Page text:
Drug overdose deaths are immediately sent to homicide detectives, and the sheriff’s office is in constant contact with the state attorney. Manatee County Sheriff’s Lt. Darin Bankert said the sheriff’s office will investigate drug overdose deaths, interviewing families, talking to friends, looking at cellphones and computers to figure out who supplied the narcotics.
But in the case of 18-year-old Lindsey Stebbins, who died of an overdose in 2010, her death had all but one of the requirements for a successful murder charge.
The Sarasota teen was admitted to Manatee Glens, now called Centerstone, by her parents on Feb. 11 and released on Valentine’s Day, unknown to her parents. According to the investigation report, she went home with two men with whom she used drugs.
When she was found blue and unresponsive, the two men refused to call 911 and propped her up on a stool in front of a neighbor’s house.
The two men were initially arrested and charged with third-degree murder in connection to her death. But a mixture of methadone, cocaine and nordazepam were found in her system and the state declined to prosecute.
“If the elements of the crime are met, we are going to prosecute,” Bankert said. “It’s obviously very difficult to establish.”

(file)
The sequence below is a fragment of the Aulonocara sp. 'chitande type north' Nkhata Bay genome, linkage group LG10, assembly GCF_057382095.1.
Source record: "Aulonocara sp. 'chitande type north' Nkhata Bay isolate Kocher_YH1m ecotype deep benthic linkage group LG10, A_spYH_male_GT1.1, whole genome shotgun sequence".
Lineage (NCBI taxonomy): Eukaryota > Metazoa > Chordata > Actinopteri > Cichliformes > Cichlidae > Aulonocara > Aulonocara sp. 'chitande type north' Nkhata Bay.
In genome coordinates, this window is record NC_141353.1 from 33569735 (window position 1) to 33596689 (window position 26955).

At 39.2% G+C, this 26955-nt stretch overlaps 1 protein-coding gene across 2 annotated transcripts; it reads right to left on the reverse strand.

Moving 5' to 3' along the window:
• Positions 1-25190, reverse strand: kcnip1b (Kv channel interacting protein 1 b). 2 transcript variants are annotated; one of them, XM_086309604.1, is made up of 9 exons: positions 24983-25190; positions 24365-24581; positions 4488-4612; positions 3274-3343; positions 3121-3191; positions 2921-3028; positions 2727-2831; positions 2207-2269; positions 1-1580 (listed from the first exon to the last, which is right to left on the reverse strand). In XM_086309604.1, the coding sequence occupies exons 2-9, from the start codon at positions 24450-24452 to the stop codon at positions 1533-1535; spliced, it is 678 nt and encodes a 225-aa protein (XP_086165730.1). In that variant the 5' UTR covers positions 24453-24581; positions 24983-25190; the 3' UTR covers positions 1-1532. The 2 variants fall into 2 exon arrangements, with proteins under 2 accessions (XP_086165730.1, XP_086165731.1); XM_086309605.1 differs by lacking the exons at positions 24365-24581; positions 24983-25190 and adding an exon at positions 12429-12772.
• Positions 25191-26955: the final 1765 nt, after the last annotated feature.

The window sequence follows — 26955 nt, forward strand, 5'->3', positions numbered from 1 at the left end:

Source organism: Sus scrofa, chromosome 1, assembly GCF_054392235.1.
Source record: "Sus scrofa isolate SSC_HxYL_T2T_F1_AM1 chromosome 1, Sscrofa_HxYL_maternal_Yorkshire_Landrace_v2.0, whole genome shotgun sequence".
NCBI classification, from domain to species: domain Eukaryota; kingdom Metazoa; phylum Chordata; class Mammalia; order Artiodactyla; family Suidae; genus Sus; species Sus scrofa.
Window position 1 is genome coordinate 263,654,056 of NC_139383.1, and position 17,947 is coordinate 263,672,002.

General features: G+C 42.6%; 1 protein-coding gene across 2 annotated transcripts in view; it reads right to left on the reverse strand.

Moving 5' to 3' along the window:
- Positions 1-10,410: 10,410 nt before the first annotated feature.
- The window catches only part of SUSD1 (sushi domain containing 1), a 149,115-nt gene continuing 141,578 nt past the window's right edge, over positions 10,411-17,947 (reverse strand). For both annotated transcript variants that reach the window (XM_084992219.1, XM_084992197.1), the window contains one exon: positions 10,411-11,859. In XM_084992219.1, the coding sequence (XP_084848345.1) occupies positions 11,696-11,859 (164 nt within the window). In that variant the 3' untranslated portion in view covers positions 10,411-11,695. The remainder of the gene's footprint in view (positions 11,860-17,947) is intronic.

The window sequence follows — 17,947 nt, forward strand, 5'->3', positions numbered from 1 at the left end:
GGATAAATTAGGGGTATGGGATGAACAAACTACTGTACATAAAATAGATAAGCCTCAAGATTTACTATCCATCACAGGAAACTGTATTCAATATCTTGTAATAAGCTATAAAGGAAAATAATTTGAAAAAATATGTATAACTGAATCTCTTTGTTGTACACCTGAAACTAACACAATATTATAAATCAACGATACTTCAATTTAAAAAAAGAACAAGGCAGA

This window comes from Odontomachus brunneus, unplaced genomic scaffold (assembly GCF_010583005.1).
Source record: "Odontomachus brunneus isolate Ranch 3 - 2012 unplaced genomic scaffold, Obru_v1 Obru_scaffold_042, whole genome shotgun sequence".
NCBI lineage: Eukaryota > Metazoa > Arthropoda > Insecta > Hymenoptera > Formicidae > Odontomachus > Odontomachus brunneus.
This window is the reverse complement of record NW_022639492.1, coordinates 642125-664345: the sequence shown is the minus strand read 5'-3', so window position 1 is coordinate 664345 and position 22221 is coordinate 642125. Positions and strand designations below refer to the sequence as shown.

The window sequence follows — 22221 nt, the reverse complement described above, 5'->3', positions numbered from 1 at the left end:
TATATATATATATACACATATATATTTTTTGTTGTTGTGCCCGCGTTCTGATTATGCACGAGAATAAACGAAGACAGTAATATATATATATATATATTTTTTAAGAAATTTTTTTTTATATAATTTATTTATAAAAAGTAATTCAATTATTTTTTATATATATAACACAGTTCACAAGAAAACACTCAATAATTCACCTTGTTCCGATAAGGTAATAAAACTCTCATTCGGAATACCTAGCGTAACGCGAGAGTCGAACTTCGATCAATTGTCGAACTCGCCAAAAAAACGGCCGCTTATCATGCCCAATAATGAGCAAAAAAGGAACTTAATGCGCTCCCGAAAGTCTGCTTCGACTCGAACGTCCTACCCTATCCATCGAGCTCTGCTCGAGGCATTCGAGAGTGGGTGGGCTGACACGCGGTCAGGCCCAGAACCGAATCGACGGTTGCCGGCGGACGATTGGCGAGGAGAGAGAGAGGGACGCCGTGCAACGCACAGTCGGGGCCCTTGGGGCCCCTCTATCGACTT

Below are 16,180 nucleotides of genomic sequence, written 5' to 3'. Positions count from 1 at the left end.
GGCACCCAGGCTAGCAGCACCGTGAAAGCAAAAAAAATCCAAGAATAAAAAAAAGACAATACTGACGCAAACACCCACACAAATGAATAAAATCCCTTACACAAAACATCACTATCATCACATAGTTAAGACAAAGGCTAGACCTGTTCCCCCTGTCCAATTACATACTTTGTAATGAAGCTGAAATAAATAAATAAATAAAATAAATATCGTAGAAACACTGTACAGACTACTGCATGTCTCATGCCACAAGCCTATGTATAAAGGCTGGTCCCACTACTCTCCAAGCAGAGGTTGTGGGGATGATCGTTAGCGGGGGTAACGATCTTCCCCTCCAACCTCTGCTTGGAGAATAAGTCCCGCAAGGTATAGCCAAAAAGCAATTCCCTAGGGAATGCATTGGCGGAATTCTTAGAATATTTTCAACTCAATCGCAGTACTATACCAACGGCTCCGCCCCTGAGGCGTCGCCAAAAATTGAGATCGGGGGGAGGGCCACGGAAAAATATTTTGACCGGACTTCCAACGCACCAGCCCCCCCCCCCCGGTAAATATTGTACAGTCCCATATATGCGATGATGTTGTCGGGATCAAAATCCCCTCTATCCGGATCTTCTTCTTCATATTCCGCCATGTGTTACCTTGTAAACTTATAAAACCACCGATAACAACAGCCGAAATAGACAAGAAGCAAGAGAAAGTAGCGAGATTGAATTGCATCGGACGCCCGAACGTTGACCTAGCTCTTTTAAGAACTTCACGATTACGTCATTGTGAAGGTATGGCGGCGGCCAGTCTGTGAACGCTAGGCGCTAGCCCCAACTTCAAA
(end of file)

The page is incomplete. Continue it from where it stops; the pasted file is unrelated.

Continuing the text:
Bankert said the county currently has no drug-related murder cases pending.
The criteria for prosecution are all listed in Florida Statute 782.04. First, there has to be proof of death. Second, the death must result from an unlawful distribution of a controlled substance by someone 18 years or older. Third, the drug distributed by said person has to have been the proximate cause of death.
That means that if there is more than one drug in someone’s system, a medical examiner can’t determine outright which controlled substance caused the death. Shear said it’s also difficult to determine what happened from the time a person bought the drugs to when they took them.
The sheriff’s office has had more success in identifying the provider of the drugs, Bankert said, than proving those narcotics killed the victim.
Drug dealers think they’re chemists. Long gone are the days where dealers cut their supply with baby powder and baking soda, Shear said.
Carfentanil is something the sheriff’s office is starting to see more frequently. The opioid, typically used in veterinary situations, is an analog to fentanyl and, according to Shear, it’s 100 times more potent than fentanyl and 10,000 times more potent than morphine.
“If you breathe it, you’re going to find yourself in some serious trouble,” Shear said.
A mother’s helplessness turns into action
Mary Pallottini knew her son Scott was an addict. She said he turned to abusing prescription pills to numb the pain after his brother Shawn died in a drunk driving accident in 2006.
“I’m not in denial because I can accept that my son had an addiction,” she said.
With what little money she has, she hired a lawyer to put up a reward of $2,500 for anyone with information resulting in an arrest related to Scott’s death.